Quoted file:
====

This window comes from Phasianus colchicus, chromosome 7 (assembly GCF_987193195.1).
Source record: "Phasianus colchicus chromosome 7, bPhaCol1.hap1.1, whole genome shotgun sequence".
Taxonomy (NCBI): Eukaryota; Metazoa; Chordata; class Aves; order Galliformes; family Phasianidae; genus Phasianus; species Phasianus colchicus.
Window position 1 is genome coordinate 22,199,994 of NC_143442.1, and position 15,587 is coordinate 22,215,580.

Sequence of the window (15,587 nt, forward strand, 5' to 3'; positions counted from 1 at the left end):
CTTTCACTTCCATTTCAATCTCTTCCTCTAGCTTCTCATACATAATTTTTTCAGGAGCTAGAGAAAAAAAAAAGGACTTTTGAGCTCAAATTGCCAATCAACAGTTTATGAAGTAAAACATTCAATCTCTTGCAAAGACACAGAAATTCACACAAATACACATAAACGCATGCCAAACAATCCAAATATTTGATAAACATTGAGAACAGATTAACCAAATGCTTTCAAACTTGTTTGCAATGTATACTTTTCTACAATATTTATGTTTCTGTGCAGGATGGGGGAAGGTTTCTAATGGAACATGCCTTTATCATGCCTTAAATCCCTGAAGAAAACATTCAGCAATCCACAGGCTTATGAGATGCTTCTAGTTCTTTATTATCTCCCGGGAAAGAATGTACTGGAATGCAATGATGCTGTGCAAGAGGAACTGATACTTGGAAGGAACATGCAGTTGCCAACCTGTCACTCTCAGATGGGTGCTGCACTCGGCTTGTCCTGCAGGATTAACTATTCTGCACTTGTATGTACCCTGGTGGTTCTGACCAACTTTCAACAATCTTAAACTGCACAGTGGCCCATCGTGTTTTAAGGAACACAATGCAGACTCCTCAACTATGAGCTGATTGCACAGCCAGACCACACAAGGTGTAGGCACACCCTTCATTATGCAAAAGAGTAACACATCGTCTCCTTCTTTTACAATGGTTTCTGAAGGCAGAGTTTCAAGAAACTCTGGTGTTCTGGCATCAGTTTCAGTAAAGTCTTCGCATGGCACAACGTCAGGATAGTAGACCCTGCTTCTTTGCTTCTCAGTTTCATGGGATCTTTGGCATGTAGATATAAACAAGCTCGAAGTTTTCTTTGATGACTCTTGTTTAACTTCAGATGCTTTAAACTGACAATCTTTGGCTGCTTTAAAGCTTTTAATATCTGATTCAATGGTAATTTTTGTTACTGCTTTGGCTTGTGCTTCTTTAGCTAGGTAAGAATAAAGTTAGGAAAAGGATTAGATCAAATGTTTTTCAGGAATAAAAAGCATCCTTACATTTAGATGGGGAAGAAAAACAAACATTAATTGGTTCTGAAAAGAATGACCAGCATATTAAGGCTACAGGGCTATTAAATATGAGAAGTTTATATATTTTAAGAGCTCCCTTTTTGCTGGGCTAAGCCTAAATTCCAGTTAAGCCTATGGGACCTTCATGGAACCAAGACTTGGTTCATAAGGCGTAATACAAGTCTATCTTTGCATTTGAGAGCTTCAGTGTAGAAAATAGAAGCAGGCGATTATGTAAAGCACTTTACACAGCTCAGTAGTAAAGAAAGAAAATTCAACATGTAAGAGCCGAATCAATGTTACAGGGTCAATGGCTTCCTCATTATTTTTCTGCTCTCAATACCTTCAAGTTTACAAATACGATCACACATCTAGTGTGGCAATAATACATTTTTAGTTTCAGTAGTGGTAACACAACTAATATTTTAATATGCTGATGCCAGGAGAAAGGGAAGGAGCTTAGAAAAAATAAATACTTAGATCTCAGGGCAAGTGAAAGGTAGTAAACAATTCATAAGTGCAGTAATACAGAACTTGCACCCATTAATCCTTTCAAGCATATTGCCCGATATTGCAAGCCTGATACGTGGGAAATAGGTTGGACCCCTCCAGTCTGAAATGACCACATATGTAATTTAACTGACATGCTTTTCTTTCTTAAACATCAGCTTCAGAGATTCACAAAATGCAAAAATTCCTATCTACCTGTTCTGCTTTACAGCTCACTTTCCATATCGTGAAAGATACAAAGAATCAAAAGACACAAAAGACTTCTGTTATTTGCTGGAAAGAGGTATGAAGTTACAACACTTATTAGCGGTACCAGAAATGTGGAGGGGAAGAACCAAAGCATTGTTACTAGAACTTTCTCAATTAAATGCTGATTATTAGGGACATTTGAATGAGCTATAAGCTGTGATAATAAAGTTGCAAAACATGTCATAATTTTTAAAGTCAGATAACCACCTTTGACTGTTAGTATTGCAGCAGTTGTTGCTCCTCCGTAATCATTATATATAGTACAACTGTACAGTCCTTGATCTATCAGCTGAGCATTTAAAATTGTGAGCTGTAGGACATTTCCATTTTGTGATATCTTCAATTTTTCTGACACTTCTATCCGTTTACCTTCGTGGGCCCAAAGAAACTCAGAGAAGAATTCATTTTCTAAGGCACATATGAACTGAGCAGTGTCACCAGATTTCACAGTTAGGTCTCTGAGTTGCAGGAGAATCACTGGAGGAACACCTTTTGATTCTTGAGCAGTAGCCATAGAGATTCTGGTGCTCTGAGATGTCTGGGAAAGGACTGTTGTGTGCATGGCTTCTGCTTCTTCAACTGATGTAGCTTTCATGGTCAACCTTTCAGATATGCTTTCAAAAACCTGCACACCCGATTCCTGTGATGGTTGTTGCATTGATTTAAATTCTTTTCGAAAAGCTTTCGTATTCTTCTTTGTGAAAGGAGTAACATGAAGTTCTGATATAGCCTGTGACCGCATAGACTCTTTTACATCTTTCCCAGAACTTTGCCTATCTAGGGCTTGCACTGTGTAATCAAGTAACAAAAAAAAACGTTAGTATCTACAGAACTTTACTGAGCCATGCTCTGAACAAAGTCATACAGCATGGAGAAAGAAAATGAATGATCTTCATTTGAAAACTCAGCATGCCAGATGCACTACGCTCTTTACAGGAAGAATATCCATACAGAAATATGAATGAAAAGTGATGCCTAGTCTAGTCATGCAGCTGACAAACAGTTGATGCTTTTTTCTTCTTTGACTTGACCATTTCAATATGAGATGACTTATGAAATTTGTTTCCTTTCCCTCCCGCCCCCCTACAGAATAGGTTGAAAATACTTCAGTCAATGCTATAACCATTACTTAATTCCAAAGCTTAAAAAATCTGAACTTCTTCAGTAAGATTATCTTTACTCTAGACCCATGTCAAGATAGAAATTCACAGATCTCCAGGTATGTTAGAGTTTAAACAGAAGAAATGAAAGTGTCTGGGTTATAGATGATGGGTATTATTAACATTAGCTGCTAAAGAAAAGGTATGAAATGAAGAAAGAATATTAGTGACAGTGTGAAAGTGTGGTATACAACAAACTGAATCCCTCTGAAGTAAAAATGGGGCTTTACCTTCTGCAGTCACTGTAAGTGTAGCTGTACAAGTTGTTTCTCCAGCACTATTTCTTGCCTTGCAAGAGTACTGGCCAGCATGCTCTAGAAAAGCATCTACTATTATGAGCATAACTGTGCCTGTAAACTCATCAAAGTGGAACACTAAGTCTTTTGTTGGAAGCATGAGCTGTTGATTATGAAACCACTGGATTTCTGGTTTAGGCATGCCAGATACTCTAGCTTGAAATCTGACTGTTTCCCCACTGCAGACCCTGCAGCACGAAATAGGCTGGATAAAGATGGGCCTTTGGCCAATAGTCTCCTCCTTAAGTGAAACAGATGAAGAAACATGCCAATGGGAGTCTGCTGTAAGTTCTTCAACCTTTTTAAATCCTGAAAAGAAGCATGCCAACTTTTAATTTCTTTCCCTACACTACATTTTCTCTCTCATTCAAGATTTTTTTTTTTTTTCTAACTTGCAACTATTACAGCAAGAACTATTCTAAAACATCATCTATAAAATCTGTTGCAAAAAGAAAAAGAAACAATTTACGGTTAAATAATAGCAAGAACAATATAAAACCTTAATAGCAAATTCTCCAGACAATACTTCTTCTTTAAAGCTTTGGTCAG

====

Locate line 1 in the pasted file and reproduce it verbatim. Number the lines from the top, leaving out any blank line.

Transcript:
This window comes from Phasianus colchicus, chromosome 7 (assembly GCF_987193195.1).